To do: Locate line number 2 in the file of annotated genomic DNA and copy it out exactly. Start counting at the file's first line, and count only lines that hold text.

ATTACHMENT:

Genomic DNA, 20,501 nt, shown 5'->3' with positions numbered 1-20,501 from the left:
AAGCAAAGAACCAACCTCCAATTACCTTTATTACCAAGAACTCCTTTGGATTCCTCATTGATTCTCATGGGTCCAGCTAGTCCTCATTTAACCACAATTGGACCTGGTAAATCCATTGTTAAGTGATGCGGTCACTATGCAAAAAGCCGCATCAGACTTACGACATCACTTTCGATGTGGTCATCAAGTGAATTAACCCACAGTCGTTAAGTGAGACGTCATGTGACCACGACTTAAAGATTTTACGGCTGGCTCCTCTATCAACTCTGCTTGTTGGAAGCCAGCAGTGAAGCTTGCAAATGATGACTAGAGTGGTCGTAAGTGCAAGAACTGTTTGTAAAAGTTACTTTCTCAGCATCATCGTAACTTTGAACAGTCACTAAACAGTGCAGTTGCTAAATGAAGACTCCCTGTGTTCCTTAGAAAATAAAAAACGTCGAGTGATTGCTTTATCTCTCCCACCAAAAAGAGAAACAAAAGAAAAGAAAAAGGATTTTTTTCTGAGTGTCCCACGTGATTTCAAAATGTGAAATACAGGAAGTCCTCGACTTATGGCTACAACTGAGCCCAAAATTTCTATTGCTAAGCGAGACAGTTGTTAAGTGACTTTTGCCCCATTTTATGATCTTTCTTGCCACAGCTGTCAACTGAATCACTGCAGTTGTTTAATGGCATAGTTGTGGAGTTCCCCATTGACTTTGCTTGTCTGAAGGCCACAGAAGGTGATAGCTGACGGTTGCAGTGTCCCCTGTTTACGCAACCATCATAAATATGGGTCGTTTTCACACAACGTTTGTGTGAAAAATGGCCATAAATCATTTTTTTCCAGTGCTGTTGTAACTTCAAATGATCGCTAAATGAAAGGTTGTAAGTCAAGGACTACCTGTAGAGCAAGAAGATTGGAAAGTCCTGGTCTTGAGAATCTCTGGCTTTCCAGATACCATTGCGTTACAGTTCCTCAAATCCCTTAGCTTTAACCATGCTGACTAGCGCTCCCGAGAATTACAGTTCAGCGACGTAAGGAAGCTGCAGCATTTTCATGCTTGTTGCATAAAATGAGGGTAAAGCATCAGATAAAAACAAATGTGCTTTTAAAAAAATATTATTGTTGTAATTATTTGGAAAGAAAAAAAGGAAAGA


AAGCAAAGAACCAACCTCCAATTACCTTTATTACCAAGAACTCCTTTGGATTCCTCATTGATTCTCATGGGTCCAGCTAGTCCTCATTTAACCACAATTGGACCTGGTAAATCCATTGTTAAGTGATGCGGTCACTATGCAAAAAGCCGCATCAGACTTACGACATCACTTTCGATGTGGTCATCAAGTGAATTAACCCACAGTCGTTAAGTGAGACGTCATGTGACCACGACTTAAAGATTTTACGGCTGGCTCCTCTATCAACTCTGCTTGTTGGAAGCCAGCAGTGAAGCTTGCAAATGATGACTAGAGTGGTCGTAAGTGCAAGAACTGTTTGTAAAAGTTACTTTCTCAGCATCATCGTAACTTTGAACAGTCACTAAACAGTGCAGTTGCTAAATGAAGACTCCCTGTGTTCCTTAGAAAATAAAAAACGTCGAGTGATTGCTTTATCTCTCCCACCAAAAAGAGAAACAAAAGAAAAGAAAAAGGATTTTTTTCTGAGTGTCCCACGTGATTTCAAAATGTGAAATACAGGAAGTCCTCGACTTATGGCTACAACTGAGCCCAAAATTTCTATTGCTAAGCGAGACAGTTGTTAAGTGACTTTTGCCCCATTTTATGATCTTTCTTGCCACAGCTGTCAACTGAATCACTGCAGTTGTTTAATGGCATAGTTGTGGAGTTCCCCATTGACTTTGCTTGTCTGAAGGCCACAGAAGGTGATAGCTGACGGTTGCAGTGTCCCCTGTTTACGCAACCATCATAAATATGGGTCGTTTTCACACAACGTTTGTGTGAAAAATGGCCATAAATCATTTTTTTCCAGTGCTGTTGTAACTTCAAATGATCGCTAAATGAAAGGTTGTAAGTCAAGGACTACCTGTAGAGCAAGAAGATTGGAAAGTCCTGGTCTTGAGAATCTCTGGCTTTCCAGATACCATTGCGTTACAGTTCCTCAAATCCCTTAGCTTTAACCATGCTGACTAGCGCTCCCGAGAATTACAGTTCAGCGACGTAAGGAAGCTGCAGCATTTTCATGCTTGTTGCATAAAATGAGGGTAAAGCATCAGATAAAAACAAATGTGCTTTTAAAAAAATATTATTGTTGTAATTATTTGGAAAGAAAAAAAGGAAAGA